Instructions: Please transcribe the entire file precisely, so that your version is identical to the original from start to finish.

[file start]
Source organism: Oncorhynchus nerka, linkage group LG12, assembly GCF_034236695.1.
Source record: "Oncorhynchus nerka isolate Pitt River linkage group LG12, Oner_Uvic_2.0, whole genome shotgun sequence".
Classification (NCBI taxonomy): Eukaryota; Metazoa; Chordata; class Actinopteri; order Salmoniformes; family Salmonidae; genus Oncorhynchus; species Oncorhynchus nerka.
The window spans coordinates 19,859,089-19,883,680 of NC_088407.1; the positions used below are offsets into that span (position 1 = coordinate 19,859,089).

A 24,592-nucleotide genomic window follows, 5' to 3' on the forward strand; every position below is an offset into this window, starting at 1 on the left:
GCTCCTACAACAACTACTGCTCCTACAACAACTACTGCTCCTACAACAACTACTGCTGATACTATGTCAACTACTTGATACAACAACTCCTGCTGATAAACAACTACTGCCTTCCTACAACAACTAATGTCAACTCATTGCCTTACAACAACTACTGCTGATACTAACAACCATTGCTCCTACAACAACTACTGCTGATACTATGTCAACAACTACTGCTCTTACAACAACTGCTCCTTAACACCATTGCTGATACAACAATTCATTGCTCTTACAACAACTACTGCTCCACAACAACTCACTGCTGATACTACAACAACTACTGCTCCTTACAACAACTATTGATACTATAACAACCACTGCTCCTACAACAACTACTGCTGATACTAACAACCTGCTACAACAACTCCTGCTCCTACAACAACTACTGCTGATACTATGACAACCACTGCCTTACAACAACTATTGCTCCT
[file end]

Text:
Source organism: Oncorhynchus nerka, linkage group LG12, assembly GCF_034236695.1.
Source record: "Oncorhynchus nerka isolate Pitt River linkage group LG12, Oner_Uvic_2.0, whole genome shotgun sequence".
Classification (NCBI taxonomy): Eukaryota; Metazoa; Chordata; class Actinopteri; order Salmoniformes; family Salmonidae; genus Oncorhynchus; species Oncorhynchus nerka.
The window spans coordinates 19,859,089-19,883,680 of NC_088407.1; the positions used below are offsets into that span (position 1 = coordinate 19,859,089).

A 24,592-nucleotide genomic window follows, 5' to 3' on the forward strand; every position below is an offset into this window, starting at 1 on the left:
GCTCCTACAACAACTACTGCTCCTACAACAACTACTGCTCCTACAACAACTACTGCTGATACTATGTCAACTACTTGATACAACAACTCCTGCTGATAAACAACTACTGCCTTCCTACAACAACTAATGTCAACTCATTGCCTTACAACAACTACTGCTGATACTAACAACCATTGCTCCTACAACAACTACTGCTGATACTATGTCAACAACTACTGCTCTTACAACAACTGCTCCTTAACACCATTGCTGATACAACAATTCATTGCTCTTACAACAACTACTGCTCCACAACAACTCACTGCTGATACTACAACAACTACTGCTCCTTACAACAACTATTGATACTATAACAACCACTGCTCCTACAACAACTACTGCTGATACTAACAACCTGCTACAACAACTCCTGCTCCTACAACAACTACTGCTGATACTATGACAACCACTGCCTTACAACAACTATTGCTCCT